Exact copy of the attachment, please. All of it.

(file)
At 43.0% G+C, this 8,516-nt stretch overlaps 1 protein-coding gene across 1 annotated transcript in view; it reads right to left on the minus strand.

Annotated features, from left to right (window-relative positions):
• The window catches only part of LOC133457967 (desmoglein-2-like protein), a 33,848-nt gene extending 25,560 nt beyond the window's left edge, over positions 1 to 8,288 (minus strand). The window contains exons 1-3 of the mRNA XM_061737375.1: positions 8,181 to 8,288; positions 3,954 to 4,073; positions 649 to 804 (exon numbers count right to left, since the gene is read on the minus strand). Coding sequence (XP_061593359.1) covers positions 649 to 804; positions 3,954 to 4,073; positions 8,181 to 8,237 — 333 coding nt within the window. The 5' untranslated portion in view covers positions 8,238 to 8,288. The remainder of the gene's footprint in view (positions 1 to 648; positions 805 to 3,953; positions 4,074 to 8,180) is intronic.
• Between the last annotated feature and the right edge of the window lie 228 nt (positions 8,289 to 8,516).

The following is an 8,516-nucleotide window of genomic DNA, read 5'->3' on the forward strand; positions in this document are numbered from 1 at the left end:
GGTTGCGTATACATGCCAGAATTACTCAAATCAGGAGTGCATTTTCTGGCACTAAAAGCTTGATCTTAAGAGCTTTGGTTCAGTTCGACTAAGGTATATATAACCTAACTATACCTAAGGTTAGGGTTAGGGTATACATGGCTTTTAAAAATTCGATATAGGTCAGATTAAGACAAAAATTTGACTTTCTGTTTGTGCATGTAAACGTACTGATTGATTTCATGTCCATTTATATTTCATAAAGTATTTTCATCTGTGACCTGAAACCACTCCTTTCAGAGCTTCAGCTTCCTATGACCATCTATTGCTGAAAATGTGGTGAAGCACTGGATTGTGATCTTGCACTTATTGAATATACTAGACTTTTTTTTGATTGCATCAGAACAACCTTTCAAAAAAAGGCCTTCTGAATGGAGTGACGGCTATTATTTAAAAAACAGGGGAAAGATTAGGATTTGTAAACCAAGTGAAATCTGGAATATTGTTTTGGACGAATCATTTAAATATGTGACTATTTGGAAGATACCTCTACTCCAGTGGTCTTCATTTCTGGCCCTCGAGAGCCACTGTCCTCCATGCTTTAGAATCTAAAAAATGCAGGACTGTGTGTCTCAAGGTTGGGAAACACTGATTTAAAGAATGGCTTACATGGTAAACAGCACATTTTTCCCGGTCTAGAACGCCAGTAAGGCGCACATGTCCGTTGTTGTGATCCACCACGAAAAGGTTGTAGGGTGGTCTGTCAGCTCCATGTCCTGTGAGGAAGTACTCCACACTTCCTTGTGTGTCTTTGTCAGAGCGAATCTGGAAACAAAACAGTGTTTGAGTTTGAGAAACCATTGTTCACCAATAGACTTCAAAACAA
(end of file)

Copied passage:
At 43.0% G+C, this 8,516-nt stretch overlaps 1 protein-coding gene across 1 annotated transcript in view; it reads right to left on the minus strand.

Annotated features, from left to right (window-relative positions):
• The window catches only part of LOC133457967 (desmoglein-2-like protein), a 33,848-nt gene extending 25,560 nt beyond the window's left edge, over positions 1 to 8,288 (minus strand). The window contains exons 1-3 of the mRNA XM_061737375.1: positions 8,181 to 8,288; positions 3,954 to 4,073; positions 649 to 804 (exon numbers count right to left, since the gene is read on the minus strand). Coding sequence (XP_061593359.1) covers positions 649 to 804; positions 3,954 to 4,073; positions 8,181 to 8,237 — 333 coding nt within the window. The 5' untranslated portion in view covers positions 8,238 to 8,288. The remainder of the gene's footprint in view (positions 1 to 648; positions 805 to 3,953; positions 4,074 to 8,180) is intronic.
• Between the last annotated feature and the right edge of the window lie 228 nt (positions 8,289 to 8,516).

The following is an 8,516-nucleotide window of genomic DNA, read 5'->3' on the forward strand; positions in this document are numbered from 1 at the left end:
GGTTGCGTATACATGCCAGAATTACTCAAATCAGGAGTGCATTTTCTGGCACTAAAAGCTTGATCTTAAGAGCTTTGGTTCAGTTCGACTAAGGTATATATAACCTAACTATACCTAAGGTTAGGGTTAGGGTATACATGGCTTTTAAAAATTCGATATAGGTCAGATTAAGACAAAAATTTGACTTTCTGTTTGTGCATGTAAACGTACTGATTGATTTCATGTCCATTTATATTTCATAAAGTATTTTCATCTGTGACCTGAAACCACTCCTTTCAGAGCTTCAGCTTCCTATGACCATCTATTGCTGAAAATGTGGTGAAGCACTGGATTGTGATCTTGCACTTATTGAATATACTAGACTTTTTTTTGATTGCATCAGAACAACCTTTCAAAAAAAGGCCTTCTGAATGGAGTGACGGCTATTATTTAAAAAACAGGGGAAAGATTAGGATTTGTAAACCAAGTGAAATCTGGAATATTGTTTTGGACGAATCATTTAAATATGTGACTATTTGGAAGATACCTCTACTCCAGTGGTCTTCATTTCTGGCCCTCGAGAGCCACTGTCCTCCATGCTTTAGAATCTAAAAAATGCAGGACTGTGTGTCTCAAGGTTGGGAAACACTGATTTAAAGAATGGCTTACATGGTAAACAGCACATTTTTCCCGGTCTAGAACGCCAGTAAGGCGCACATGTCCGTTGTTGTGATCCACCACGAAAAGGTTGTAGGGTGGTCTGTCAGCTCCATGTCCTGTGAGGAAGTACTCCACACTTCCTTGTGTGTCTTTGTCAGAGCGAATCTGGAAACAAAACAGTGTTTGAGTTTGAGAAACCATTGTTCACCAATAGACTTCAAAACAA